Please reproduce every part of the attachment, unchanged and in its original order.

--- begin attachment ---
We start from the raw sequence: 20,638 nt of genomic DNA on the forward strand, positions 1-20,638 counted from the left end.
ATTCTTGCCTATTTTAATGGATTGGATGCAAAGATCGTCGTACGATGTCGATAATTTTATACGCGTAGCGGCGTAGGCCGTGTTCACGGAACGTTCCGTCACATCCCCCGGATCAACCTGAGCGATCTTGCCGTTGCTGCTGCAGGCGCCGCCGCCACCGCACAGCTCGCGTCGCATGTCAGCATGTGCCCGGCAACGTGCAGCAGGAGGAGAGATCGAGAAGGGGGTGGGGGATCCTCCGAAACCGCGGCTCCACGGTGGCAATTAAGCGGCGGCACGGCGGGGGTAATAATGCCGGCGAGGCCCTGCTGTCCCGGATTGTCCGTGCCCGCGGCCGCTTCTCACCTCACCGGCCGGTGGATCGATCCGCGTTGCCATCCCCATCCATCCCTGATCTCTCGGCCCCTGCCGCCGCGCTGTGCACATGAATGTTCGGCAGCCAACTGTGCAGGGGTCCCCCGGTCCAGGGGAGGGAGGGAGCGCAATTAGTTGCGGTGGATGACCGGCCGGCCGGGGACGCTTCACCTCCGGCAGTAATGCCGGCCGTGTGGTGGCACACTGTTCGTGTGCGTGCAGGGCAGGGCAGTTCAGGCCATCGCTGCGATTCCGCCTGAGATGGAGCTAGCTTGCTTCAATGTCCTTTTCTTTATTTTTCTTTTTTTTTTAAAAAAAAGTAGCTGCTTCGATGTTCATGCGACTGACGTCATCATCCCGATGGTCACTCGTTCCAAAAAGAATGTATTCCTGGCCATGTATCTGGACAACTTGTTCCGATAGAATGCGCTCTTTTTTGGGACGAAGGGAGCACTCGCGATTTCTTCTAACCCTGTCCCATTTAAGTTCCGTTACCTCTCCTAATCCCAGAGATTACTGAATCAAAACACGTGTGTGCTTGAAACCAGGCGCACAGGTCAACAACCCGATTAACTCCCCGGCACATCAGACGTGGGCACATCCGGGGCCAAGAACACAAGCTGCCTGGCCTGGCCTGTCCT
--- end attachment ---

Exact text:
We start from the raw sequence: 20,638 nt of genomic DNA on the forward strand, positions 1-20,638 counted from the left end.
ATTCTTGCCTATTTTAATGGATTGGATGCAAAGATCGTCGTACGATGTCGATAATTTTATACGCGTAGCGGCGTAGGCCGTGTTCACGGAACGTTCCGTCACATCCCCCGGATCAACCTGAGCGATCTTGCCGTTGCTGCTGCAGGCGCCGCCGCCACCGCACAGCTCGCGTCGCATGTCAGCATGTGCCCGGCAACGTGCAGCAGGAGGAGAGATCGAGAAGGGGGTGGGGGATCCTCCGAAACCGCGGCTCCACGGTGGCAATTAAGCGGCGGCACGGCGGGGGTAATAATGCCGGCGAGGCCCTGCTGTCCCGGATTGTCCGTGCCCGCGGCCGCTTCTCACCTCACCGGCCGGTGGATCGATCCGCGTTGCCATCCCCATCCATCCCTGATCTCTCGGCCCCTGCCGCCGCGCTGTGCACATGAATGTTCGGCAGCCAACTGTGCAGGGGTCCCCCGGTCCAGGGGAGGGAGGGAGCGCAATTAGTTGCGGTGGATGACCGGCCGGCCGGGGACGCTTCACCTCCGGCAGTAATGCCGGCCGTGTGGTGGCACACTGTTCGTGTGCGTGCAGGGCAGGGCAGTTCAGGCCATCGCTGCGATTCCGCCTGAGATGGAGCTAGCTTGCTTCAATGTCCTTTTCTTTATTTTTCTTTTTTTTTTAAAAAAAAGTAGCTGCTTCGATGTTCATGCGACTGACGTCATCATCCCGATGGTCACTCGTTCCAAAAAGAATGTATTCCTGGCCATGTATCTGGACAACTTGTTCCGATAGAATGCGCTCTTTTTTGGGACGAAGGGAGCACTCGCGATTTCTTCTAACCCTGTCCCATTTAAGTTCCGTTACCTCTCCTAATCCCAGAGATTACTGAATCAAAACACGTGTGTGCTTGAAACCAGGCGCACAGGTCAACAACCCGATTAACTCCCCGGCACATCAGACGTGGGCACATCCGGGGCCAAGAACACAAGCTGCCTGGCCTGGCCTGTCCT